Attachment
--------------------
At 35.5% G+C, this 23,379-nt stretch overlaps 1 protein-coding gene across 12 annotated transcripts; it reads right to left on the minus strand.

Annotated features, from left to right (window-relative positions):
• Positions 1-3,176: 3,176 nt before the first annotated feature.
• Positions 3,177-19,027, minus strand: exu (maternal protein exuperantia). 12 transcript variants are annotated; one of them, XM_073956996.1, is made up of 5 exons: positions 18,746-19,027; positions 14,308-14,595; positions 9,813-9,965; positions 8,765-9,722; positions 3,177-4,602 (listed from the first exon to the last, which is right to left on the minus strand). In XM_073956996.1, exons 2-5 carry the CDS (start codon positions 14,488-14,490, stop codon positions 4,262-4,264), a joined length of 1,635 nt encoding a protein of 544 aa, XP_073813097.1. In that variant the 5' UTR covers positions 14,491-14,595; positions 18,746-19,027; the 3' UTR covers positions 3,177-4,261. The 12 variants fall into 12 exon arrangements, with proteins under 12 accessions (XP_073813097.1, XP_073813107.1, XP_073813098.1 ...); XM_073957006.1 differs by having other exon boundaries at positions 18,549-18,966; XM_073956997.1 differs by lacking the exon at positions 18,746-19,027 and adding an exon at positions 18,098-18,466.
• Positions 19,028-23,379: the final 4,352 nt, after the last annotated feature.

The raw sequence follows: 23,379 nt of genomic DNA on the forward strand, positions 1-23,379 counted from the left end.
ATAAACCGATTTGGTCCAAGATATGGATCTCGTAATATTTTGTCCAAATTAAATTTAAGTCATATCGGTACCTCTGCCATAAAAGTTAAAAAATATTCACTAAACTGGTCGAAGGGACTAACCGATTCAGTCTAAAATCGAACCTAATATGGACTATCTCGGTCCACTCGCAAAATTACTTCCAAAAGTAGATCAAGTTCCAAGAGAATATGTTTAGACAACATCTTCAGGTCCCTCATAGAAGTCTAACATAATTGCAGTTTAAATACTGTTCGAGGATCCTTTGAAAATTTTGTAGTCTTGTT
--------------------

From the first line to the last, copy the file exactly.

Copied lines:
At 35.5% G+C, this 23,379-nt stretch overlaps 1 protein-coding gene across 12 annotated transcripts; it reads right to left on the minus strand.

Annotated features, from left to right (window-relative positions):
• Positions 1-3,176: 3,176 nt before the first annotated feature.
• Positions 3,177-19,027, minus strand: exu (maternal protein exuperantia). 12 transcript variants are annotated; one of them, XM_073956996.1, is made up of 5 exons: positions 18,746-19,027; positions 14,308-14,595; positions 9,813-9,965; positions 8,765-9,722; positions 3,177-4,602 (listed from the first exon to the last, which is right to left on the minus strand). In XM_073956996.1, exons 2-5 carry the CDS (start codon positions 14,488-14,490, stop codon positions 4,262-4,264), a joined length of 1,635 nt encoding a protein of 544 aa, XP_073813097.1. In that variant the 5' UTR covers positions 14,491-14,595; positions 18,746-19,027; the 3' UTR covers positions 3,177-4,261. The 12 variants fall into 12 exon arrangements, with proteins under 12 accessions (XP_073813097.1, XP_073813107.1, XP_073813098.1 ...); XM_073957006.1 differs by having other exon boundaries at positions 18,549-18,966; XM_073956997.1 differs by lacking the exon at positions 18,746-19,027 and adding an exon at positions 18,098-18,466.
• Positions 19,028-23,379: the final 4,352 nt, after the last annotated feature.

The raw sequence follows: 23,379 nt of genomic DNA on the forward strand, positions 1-23,379 counted from the left end.
ATAAACCGATTTGGTCCAAGATATGGATCTCGTAATATTTTGTCCAAATTAAATTTAAGTCATATCGGTACCTCTGCCATAAAAGTTAAAAAATATTCACTAAACTGGTCGAAGGGACTAACCGATTCAGTCTAAAATCGAACCTAATATGGACTATCTCGGTCCACTCGCAAAATTACTTCCAAAAGTAGATCAAGTTCCAAGAGAATATGTTTAGACAACATCTTCAGGTCCCTCATAGAAGTCTAACATAATTGCAGTTTAAATACTGTTCGAGGATCCTTTGAAAATTTTGTAGTCTTGTT